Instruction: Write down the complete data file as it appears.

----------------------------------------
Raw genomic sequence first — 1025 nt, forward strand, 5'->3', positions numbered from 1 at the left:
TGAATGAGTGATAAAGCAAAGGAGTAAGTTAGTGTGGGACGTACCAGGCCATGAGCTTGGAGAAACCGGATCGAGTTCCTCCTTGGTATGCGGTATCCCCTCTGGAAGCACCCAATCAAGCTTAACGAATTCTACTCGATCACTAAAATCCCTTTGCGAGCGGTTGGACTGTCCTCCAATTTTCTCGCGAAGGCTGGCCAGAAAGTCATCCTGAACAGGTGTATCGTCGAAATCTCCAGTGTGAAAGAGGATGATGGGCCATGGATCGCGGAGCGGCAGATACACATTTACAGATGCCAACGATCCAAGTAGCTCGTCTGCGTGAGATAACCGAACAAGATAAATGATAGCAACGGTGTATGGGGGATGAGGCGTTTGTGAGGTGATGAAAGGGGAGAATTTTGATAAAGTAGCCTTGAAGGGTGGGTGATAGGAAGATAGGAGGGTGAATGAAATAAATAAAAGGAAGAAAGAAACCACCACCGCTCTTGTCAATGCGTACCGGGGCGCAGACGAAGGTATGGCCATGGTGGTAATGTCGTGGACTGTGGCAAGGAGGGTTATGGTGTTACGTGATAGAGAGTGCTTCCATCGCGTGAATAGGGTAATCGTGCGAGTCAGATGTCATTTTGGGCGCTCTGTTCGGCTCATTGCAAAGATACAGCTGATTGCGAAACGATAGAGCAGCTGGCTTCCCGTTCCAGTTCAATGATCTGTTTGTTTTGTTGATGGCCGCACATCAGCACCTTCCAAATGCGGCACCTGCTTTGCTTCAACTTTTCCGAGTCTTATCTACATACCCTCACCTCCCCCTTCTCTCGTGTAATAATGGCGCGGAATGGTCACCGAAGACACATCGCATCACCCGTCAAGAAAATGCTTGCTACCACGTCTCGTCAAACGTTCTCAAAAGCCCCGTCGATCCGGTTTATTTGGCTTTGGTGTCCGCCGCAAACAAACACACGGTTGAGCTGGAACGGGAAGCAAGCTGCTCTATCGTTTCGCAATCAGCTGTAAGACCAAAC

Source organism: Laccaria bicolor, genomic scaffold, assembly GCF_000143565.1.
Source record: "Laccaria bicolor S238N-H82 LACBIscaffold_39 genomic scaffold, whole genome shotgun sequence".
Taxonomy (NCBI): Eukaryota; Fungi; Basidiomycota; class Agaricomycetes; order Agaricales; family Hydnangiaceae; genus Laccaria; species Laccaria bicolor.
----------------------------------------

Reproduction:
Raw genomic sequence first — 1025 nt, forward strand, 5'->3', positions numbered from 1 at the left:
TGAATGAGTGATAAAGCAAAGGAGTAAGTTAGTGTGGGACGTACCAGGCCATGAGCTTGGAGAAACCGGATCGAGTTCCTCCTTGGTATGCGGTATCCCCTCTGGAAGCACCCAATCAAGCTTAACGAATTCTACTCGATCACTAAAATCCCTTTGCGAGCGGTTGGACTGTCCTCCAATTTTCTCGCGAAGGCTGGCCAGAAAGTCATCCTGAACAGGTGTATCGTCGAAATCTCCAGTGTGAAAGAGGATGATGGGCCATGGATCGCGGAGCGGCAGATACACATTTACAGATGCCAACGATCCAAGTAGCTCGTCTGCGTGAGATAACCGAACAAGATAAATGATAGCAACGGTGTATGGGGGATGAGGCGTTTGTGAGGTGATGAAAGGGGAGAATTTTGATAAAGTAGCCTTGAAGGGTGGGTGATAGGAAGATAGGAGGGTGAATGAAATAAATAAAAGGAAGAAAGAAACCACCACCGCTCTTGTCAATGCGTACCGGGGCGCAGACGAAGGTATGGCCATGGTGGTAATGTCGTGGACTGTGGCAAGGAGGGTTATGGTGTTACGTGATAGAGAGTGCTTCCATCGCGTGAATAGGGTAATCGTGCGAGTCAGATGTCATTTTGGGCGCTCTGTTCGGCTCATTGCAAAGATACAGCTGATTGCGAAACGATAGAGCAGCTGGCTTCCCGTTCCAGTTCAATGATCTGTTTGTTTTGTTGATGGCCGCACATCAGCACCTTCCAAATGCGGCACCTGCTTTGCTTCAACTTTTCCGAGTCTTATCTACATACCCTCACCTCCCCCTTCTCTCGTGTAATAATGGCGCGGAATGGTCACCGAAGACACATCGCATCACCCGTCAAGAAAATGCTTGCTACCACGTCTCGTCAAACGTTCTCAAAAGCCCCGTCGATCCGGTTTATTTGGCTTTGGTGTCCGCCGCAAACAAACACACGGTTGAGCTGGAACGGGAAGCAAGCTGCTCTATCGTTTCGCAATCAGCTGTAAGACCAAAC

Source organism: Laccaria bicolor, genomic scaffold, assembly GCF_000143565.1.
Source record: "Laccaria bicolor S238N-H82 LACBIscaffold_39 genomic scaffold, whole genome shotgun sequence".
Taxonomy (NCBI): Eukaryota; Fungi; Basidiomycota; class Agaricomycetes; order Agaricales; family Hydnangiaceae; genus Laccaria; species Laccaria bicolor.